Although she’s not necessarily a household name at this point in her career, 26 year old Jillian Banks has already made quite a name for herself in the music world. Leading up to the release of her first LP she has already checked more boxes than many of the leading artists within her unique genre of alternative R&B. Her resume boastswhole tours opening for moody, alternative R&B pioneer the Weeknd, an appearance at Coachella, and a nomination from the BBC for Sound of 2014. Her two EPs Fall Over, and London garnered critical acclaim for their atmospheric blend of woozy hip-hop beats and confident vocals, leaving legions of music critics and fans wanting more from the reclusive singer.
Banks certainly delivers a great deal in her 14-track (18-tracks for the deluxe edition), LP Goddess. With a runtime of 59 minutes Banks gives herself more than enough time to showcase her musical ability. At its core, the album lives up to the hype, with tracks such as “Beggin For Thread,” “Before I Ever Met You,” and “Brain” injecting the lengthy album with life, and showcasing the raw emotionality that initially characterized Banks’ music. Although these high points carry the album, it is the excessive, more-than-enough portion of the LP in which she gets herself tangled up.
The length of the album itself is not necessarily a critique, it is actually in the composition of Goddess that gets Banks into trouble. Every single song from her previous two EPs (except for “Work” from her 2013 EP Fall Over), six songs in total, are featured on Goddess. While these holdover songs are great, their addition makes the album feel unnecessarily overproduced rather than something that came together naturally, and the added length detracts from the accessibility of the album as a whole.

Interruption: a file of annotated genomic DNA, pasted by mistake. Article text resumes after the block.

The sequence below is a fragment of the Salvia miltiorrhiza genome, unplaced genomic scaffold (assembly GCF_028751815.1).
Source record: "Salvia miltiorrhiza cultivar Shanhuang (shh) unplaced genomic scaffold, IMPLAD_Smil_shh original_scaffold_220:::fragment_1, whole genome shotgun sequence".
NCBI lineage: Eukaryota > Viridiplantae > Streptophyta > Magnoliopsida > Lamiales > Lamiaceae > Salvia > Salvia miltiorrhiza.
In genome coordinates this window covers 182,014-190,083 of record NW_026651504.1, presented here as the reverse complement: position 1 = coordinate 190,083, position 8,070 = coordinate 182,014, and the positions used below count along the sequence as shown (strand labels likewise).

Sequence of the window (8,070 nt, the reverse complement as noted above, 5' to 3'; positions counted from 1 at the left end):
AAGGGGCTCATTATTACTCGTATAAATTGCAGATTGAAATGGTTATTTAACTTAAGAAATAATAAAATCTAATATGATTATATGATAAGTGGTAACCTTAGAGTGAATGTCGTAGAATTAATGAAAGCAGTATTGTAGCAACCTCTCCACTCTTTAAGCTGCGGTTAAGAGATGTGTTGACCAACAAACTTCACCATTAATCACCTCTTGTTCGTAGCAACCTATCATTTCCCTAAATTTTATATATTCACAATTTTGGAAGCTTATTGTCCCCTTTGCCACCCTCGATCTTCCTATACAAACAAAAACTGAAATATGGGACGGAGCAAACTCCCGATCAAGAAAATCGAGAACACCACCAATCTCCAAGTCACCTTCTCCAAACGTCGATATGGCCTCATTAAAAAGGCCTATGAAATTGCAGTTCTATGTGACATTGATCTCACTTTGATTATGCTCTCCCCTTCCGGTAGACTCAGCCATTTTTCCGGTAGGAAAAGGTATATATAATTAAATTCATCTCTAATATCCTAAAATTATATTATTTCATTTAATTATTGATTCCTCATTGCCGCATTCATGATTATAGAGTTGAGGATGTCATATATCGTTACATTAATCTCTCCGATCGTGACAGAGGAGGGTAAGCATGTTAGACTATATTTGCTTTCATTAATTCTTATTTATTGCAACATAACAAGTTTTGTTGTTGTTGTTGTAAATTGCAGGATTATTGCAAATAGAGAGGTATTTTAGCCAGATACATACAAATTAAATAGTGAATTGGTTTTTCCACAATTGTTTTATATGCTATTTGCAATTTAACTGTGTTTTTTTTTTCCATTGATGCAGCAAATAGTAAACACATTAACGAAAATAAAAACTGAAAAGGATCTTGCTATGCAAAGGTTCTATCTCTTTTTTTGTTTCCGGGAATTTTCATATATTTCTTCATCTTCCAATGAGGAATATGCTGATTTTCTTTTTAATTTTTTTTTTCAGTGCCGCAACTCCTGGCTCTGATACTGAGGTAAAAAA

However, if we peel away the excess material we see that Banks has actually delivered quite a vulnerable album that extends and deepens the personal relationship she has been developing with her fan base as of late.
In an age where fans can observe pop stars and celebrities 24/7 through Instagram, Facebook, Twitter, and the like, Banks has taken an unconventional approach to connecting with her listeners. Although she gets her manager to handle all of her social media pages, a personal cell phone number is posted on her Facebook profile, and she encourages fans to call and chat (It went to voicemail the one time I tried contacting her). In an era of informational assault, the idea of having a one-on-one conversation with a musician (and a very popular one no less) is almost absurd, and it’s quite an admirable personal outreach coming from an artist who sighs, “you should know that solitude fits me like a glove” midway through Goddess.
It’s been publicized that Banks began songwriting in high school as a way to cope with her parents’ divorce. The morose nature of this life-altering event in her life sets the personal tone for Goddess. “What if I said I had problems that made me mean?” Banks asks a potential lover in a song titled “You Should Know Where I’m Coming From.” The song stands out because of the honesty that Banks has with herself more so than the fact that she is willing to reveal her personal struggle with intimacy to her audience. Her ability to reveal personal struggle is again on display in the song “Waiting Game” where she sings, “What if I never even see you ‘cause we’re both on a stage” to another performer, highlighting her problems with her new life in the spotlight.
The highlight of the album is the infectious “Beggin for Thread.” A catchy track driven by an upbeat drum beat and a contagious chorus on which Banks admits, “I know my disposition gets confusing/My disproportionate reactions fuse with my eager state.”
Banks doesn’t paint her struggles or difficulties with her newfound fame as excuses to run and hide. Instead she approaches them as stark realizations, that maybe she will get over in due time, but are still what she has to live with here and now. She is the rare artist that realizes her problems and shows the willingness to deal with them. In the end, the goddess suggested by the title of the album doesn’t come across as one who pretentiously bemoans her existence like so many other artists within the genre. Instead she is in-control and aware, making her all the more appealing.
Although the debut isn’t without blemishes, most notably the exhaustive length and its crawling pace, Banks’ initial foray into the bleak world of alternative R&B is a solid debut from a mature artist that waited nearly a decade to release any of her music out of a desire to consistently improve her work. Hopefully she retains that mindset as she ventures on to her next project and delivers more emotionally barring work.